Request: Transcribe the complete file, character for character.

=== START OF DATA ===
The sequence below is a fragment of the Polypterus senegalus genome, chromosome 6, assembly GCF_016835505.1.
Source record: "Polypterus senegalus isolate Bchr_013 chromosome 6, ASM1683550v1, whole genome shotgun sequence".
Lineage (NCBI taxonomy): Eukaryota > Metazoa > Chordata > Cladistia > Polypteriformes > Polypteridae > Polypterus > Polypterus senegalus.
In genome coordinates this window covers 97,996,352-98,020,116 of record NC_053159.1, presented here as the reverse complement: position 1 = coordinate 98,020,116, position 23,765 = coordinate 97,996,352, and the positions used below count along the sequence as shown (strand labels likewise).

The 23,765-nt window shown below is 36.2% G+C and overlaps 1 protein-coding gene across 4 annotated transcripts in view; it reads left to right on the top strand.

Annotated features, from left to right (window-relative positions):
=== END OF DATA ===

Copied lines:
The sequence below is a fragment of the Polypterus senegalus genome, chromosome 6, assembly GCF_016835505.1.
Source record: "Polypterus senegalus isolate Bchr_013 chromosome 6, ASM1683550v1, whole genome shotgun sequence".
Lineage (NCBI taxonomy): Eukaryota > Metazoa > Chordata > Cladistia > Polypteriformes > Polypteridae > Polypterus > Polypterus senegalus.
In genome coordinates this window covers 97,996,352-98,020,116 of record NC_053159.1, presented here as the reverse complement: position 1 = coordinate 98,020,116, position 23,765 = coordinate 97,996,352, and the positions used below count along the sequence as shown (strand labels likewise).

The 23,765-nt window shown below is 36.2% G+C and overlaps 1 protein-coding gene across 4 annotated transcripts in view; it reads left to right on the top strand.

Annotated features, from left to right (window-relative positions):